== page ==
QUETTA, Pakistan -- Fishermen in Pakistan will protest the arrival of 20 Chinese deep-sea trawlers that will fish in the exclusive economic zone off Sindh and Baluchistan provinces.
The pressure group Pakistan Fisherfolk Forum has announced a campaign against the trawlers' arrival near Karachi. According to the PFF, fish stocks in coastal areas have already declined by more than 72% since last year due to uncontrolled fishing. Now they fear that the trawlers will further deplete Pakistan's marine resources.
The trawlers arrived off the coast of Sindh and Baluchistan in the first week of August. They have not started fishing yet. It is not known which part of China they came from.
PFF Chairman Muhammad Ali Shah said in a statement, "These vessels threaten the livelihoods of small fisher[men] by depriving them of catch today, and in future by ecologically destroying the sea."
Following the PFF's lead, fishermen in the southwestern city of Gwadar have also announced a protest campaign against the vessels. Gwadar is a central part of the $50 billion China-Pakistan Economic Corridor, a part of Chinese President Xi Jinping's Belt and Road Initiative. In the past, Gwadar fishermen have protested against Belt and Road infrastructure projects that prevented them from going to sea.
The president of the Gwadar Fishermen Alliance, Khuduaidad Waju, said the Chinese ships will badly hurt local fishermen.
"Fishing in the sea is a source of livelihood for over 2.5 million people in coastal towns of Sindh and Baluchistan, and the new trawlers will deprive us of our livelihood," he told the Nikkei Asian Review.
In the wake of protests, the provincial supervisory body Registrar Cooperative Societies Sindh has written a letter to a manager of the Fishermen's Cooperative Society, which issued the permit to the Chinese deep-sea fishing vessels. The letter, a copy of which was made available to Nikkei, asks the manager to detail the agreement with the company that owns the vessels, the Fujian Hengli Fishery.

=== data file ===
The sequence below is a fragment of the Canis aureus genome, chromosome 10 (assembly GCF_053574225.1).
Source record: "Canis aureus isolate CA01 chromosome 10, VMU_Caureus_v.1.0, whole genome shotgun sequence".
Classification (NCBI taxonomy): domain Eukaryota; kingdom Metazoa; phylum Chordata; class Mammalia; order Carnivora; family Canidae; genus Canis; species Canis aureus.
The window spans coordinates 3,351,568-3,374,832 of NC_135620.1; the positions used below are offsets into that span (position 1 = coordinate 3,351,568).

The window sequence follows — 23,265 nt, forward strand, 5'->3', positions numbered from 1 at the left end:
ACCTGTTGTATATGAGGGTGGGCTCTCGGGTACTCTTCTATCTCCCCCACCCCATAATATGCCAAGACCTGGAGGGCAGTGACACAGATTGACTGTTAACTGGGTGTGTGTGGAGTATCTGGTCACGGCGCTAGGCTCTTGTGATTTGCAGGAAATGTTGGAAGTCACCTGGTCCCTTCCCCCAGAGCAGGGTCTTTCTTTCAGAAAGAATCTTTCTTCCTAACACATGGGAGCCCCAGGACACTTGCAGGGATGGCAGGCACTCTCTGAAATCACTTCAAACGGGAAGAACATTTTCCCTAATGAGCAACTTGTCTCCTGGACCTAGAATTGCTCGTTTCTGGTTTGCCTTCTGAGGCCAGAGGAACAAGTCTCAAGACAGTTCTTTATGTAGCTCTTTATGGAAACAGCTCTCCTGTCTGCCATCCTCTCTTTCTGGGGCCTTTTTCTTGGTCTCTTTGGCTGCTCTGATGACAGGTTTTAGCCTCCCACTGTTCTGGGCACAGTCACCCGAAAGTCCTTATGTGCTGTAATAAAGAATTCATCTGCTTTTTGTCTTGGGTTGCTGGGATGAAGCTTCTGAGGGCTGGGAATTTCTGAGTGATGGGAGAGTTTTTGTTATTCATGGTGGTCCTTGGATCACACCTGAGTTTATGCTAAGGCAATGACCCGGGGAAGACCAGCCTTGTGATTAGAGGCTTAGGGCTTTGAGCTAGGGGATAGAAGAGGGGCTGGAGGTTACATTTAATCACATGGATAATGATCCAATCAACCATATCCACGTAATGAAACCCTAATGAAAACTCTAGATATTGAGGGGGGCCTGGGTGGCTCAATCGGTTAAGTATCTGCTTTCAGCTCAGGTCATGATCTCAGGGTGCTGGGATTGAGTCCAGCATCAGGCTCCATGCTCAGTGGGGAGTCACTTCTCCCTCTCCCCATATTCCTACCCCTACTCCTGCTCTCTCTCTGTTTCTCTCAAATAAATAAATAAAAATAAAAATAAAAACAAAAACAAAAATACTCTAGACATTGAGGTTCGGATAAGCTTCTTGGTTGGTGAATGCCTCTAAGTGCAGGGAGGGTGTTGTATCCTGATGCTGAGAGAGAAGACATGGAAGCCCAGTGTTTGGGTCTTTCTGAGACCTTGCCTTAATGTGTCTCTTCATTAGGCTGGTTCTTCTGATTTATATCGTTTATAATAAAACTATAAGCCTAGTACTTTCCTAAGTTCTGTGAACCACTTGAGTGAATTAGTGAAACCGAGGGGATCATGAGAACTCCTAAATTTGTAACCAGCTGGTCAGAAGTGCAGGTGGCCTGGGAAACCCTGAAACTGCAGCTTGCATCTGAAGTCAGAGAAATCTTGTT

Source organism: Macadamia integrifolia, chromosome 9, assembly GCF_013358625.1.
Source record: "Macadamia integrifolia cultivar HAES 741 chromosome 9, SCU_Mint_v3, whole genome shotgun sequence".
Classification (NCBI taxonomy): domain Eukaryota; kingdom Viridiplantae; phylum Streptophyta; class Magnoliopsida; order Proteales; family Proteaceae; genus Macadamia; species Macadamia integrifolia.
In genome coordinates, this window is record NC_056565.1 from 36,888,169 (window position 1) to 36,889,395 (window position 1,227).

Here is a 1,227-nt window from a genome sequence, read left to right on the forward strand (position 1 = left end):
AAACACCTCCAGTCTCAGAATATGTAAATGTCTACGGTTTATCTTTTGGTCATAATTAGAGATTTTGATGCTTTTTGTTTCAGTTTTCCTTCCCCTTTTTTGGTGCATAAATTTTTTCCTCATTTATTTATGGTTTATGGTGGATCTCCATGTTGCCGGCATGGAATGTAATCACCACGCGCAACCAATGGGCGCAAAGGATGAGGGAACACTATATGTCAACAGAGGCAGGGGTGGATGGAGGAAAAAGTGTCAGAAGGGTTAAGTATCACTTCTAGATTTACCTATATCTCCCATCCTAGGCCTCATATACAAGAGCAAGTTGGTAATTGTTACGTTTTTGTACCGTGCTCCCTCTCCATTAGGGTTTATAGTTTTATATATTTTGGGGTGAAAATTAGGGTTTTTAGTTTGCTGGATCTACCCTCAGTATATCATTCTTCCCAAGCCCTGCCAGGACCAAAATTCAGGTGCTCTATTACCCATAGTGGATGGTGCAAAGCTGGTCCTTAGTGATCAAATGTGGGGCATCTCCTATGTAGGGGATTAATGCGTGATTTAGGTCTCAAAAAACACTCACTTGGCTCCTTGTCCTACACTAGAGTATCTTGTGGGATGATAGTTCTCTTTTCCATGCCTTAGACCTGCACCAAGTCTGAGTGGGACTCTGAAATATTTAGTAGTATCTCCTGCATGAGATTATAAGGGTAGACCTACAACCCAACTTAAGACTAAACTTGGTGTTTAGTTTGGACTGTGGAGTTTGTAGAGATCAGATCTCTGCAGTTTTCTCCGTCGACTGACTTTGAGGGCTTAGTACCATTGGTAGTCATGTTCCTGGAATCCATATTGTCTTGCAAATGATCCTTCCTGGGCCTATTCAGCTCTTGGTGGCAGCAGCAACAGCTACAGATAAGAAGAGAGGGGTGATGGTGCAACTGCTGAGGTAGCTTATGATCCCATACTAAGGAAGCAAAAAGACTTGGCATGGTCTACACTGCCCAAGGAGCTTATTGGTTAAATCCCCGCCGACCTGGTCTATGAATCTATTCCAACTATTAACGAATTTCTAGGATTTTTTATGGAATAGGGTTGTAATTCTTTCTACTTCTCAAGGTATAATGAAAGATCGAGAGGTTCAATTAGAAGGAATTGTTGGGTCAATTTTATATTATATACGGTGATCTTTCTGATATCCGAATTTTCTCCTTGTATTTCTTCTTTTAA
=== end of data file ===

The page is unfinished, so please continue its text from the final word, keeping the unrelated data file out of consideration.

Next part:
The issue has reached the National Assembly. Aslam Bhootani, who represents Gwadar, told the legislature last week that the arrival of the Chinese trawlers has created fear among the area's fishermen.
Bhootani told Nikkei that the deep-sea vessels "have large fishing nets which not only capture a lot of fish but also destroy the ecology of the marine life." He added that the fishermen of Gwadar have small boats and can't go into deep waters. "Local fishermen of Gwadar do not stand a chance against these Chinese vessels, and that is why we oppose them," he said.
Experts also view the protests against the backdrop of wider resentment against Chinese economic expansion in Pakistan under the Belt and Road framework.
Mohan Malik, a professor of strategic studies at the National Defense College of the United Arab Emirates, told Nikkei that most developing countries that signed on to the Belt and Road Initiative do not have much leverage to say "no" to China even when its deep-sea fishing fleet engages in predatory practices at the expense of workers and fishermen in host countries.
China has built the world's largest fishing fleet with heavy government subsidies, Malik added. Faced with depleted fish stocks in the seas around China, Beijing's giant trawlers are increasingly targeting new waters, such as the Arabian Sea off the coast of Pakistan, to satisfy the country's insatiable appetite for seafood -- one-third of total world consumption.
Resentment against the Chinese is also reflected in the Gwadar fishermen's opposition to the Chinese deep-sea vessels.
"Allowing the Chinese deep-sea trawlers to fish is tantamount to selling the seas of Baluchistan to them," Waju said. He vowed that the fisherman of Gwadar will hold strong protests against the new vessels starting next week.